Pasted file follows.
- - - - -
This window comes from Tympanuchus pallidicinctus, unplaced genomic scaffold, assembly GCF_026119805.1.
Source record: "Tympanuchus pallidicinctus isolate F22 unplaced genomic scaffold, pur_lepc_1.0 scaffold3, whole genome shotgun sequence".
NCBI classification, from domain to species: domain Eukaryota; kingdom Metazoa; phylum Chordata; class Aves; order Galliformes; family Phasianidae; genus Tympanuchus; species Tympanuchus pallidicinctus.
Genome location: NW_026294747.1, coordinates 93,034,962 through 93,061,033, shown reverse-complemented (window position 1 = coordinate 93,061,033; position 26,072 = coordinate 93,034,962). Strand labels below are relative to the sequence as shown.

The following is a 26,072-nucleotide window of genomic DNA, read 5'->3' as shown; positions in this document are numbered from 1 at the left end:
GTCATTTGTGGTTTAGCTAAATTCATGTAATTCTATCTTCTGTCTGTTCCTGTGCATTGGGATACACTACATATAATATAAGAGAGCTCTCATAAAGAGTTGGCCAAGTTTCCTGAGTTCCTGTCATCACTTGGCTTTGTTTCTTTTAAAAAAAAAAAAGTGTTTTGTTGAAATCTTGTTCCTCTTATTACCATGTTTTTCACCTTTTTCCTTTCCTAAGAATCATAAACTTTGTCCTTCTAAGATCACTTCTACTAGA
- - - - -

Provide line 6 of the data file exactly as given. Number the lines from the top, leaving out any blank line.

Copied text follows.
GTCATTTGTGGTTTAGCTAAATTCATGTAATTCTATCTTCTGTCTGTTCCTGTGCATTGGGATACACTACATATAATATAAGAGAGCTCTCATAAAGAGTTGGCCAAGTTTCCTGAGTTCCTGTCATCACTTGGCTTTGTTTCTTTTAAAAAAAAAAAAGTGTTTTGTTGAAATCTTGTTCCTCTTATTACCATGTTTTTCACCTTTTTCCTTTCCTAAGAATCATAAACTTTGTCCTTCTAAGATCACTTCTACTAGA